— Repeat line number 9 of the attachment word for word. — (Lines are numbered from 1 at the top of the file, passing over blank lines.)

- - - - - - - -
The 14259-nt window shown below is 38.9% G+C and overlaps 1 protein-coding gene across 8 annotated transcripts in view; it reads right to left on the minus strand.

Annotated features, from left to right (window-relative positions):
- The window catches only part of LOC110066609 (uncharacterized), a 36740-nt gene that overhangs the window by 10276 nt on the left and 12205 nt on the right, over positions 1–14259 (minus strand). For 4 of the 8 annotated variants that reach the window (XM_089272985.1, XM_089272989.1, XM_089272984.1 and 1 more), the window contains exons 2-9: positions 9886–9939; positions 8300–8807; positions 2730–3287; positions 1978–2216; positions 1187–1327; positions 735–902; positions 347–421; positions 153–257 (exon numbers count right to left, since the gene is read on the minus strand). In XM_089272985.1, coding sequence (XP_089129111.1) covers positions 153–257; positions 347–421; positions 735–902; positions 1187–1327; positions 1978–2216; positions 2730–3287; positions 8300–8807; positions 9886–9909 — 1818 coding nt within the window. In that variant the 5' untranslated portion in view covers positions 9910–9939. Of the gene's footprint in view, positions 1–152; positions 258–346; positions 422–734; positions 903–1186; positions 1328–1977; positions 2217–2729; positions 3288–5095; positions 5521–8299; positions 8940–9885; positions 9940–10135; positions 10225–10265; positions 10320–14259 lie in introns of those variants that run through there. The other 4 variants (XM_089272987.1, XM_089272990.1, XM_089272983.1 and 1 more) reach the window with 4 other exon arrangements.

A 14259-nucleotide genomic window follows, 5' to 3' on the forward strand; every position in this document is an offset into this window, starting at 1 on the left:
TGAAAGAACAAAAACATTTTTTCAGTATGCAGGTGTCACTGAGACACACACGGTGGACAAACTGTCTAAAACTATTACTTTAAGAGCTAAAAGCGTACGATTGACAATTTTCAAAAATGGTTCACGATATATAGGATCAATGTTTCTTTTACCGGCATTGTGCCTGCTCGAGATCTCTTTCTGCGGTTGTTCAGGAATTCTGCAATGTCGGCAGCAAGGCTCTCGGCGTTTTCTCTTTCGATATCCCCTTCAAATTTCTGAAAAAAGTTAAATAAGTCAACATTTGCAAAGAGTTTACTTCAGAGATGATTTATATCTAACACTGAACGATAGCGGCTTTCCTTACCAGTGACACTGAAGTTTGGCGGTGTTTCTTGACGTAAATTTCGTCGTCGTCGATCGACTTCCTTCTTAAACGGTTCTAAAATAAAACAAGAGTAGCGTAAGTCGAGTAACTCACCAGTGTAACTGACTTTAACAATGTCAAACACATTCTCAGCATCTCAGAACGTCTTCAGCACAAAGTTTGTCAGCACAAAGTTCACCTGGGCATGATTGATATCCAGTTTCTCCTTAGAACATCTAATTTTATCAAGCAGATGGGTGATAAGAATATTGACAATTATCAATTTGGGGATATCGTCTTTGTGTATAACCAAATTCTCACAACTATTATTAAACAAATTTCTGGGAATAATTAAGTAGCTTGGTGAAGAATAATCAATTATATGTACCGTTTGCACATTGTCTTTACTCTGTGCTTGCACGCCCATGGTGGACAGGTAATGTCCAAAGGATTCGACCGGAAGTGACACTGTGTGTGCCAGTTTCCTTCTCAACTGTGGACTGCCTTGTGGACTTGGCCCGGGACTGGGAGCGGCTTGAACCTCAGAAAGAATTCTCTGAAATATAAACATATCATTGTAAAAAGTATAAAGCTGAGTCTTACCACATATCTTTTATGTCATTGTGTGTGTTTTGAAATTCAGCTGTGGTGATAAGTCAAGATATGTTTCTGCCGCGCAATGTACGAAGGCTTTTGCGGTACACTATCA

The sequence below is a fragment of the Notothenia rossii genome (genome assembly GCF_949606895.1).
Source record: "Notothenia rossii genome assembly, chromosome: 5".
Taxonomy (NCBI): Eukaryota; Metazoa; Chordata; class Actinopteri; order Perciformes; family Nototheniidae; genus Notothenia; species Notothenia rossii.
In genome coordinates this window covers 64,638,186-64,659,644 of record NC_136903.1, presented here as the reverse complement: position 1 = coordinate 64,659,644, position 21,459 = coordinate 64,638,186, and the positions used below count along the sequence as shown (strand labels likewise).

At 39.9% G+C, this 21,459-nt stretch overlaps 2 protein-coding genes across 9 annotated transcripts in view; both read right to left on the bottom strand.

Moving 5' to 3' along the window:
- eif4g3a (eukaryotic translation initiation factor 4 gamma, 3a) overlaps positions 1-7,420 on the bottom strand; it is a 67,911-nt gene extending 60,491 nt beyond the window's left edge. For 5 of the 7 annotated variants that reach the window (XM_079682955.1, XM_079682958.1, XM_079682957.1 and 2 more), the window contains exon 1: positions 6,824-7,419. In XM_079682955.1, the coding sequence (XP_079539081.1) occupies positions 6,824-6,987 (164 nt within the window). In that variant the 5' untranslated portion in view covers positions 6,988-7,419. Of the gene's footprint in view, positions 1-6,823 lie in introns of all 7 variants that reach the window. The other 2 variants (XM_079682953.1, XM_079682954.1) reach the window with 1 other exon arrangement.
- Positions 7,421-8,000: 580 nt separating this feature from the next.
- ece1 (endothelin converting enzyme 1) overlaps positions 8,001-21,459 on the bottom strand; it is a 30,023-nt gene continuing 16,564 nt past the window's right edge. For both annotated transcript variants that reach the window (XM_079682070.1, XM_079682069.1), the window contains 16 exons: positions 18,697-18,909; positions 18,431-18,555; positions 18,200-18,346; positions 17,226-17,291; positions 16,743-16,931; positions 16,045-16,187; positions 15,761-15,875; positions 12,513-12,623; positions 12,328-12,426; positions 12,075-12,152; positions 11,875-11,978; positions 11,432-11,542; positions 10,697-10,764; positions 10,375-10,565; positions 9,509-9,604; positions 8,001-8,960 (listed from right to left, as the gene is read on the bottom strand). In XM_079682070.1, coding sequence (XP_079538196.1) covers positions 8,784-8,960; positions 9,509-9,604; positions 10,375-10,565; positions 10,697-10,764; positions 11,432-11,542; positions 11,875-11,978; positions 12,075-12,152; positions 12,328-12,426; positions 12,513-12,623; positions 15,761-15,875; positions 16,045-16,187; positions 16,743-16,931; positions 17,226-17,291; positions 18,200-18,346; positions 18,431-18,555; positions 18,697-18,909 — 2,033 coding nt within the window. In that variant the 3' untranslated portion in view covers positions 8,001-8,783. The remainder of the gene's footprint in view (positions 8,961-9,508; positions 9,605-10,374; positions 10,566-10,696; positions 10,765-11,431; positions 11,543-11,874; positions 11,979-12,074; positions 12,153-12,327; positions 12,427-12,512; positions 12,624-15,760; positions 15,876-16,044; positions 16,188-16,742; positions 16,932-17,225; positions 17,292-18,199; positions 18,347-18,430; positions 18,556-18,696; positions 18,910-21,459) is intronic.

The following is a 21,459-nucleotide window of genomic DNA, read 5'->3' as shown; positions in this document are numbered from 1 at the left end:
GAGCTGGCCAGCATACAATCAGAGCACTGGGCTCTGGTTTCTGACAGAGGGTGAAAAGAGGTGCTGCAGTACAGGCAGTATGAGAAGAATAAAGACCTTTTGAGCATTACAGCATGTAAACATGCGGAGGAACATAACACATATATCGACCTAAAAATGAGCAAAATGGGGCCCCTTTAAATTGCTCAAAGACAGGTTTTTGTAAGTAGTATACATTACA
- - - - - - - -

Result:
In genome coordinates this window covers 64,638,186-64,659,644 of record NC_136903.1, presented here as the reverse complement: position 1 = coordinate 64,659,644, position 21,459 = coordinate 64,638,186, and the positions used below count along the sequence as shown (strand labels likewise).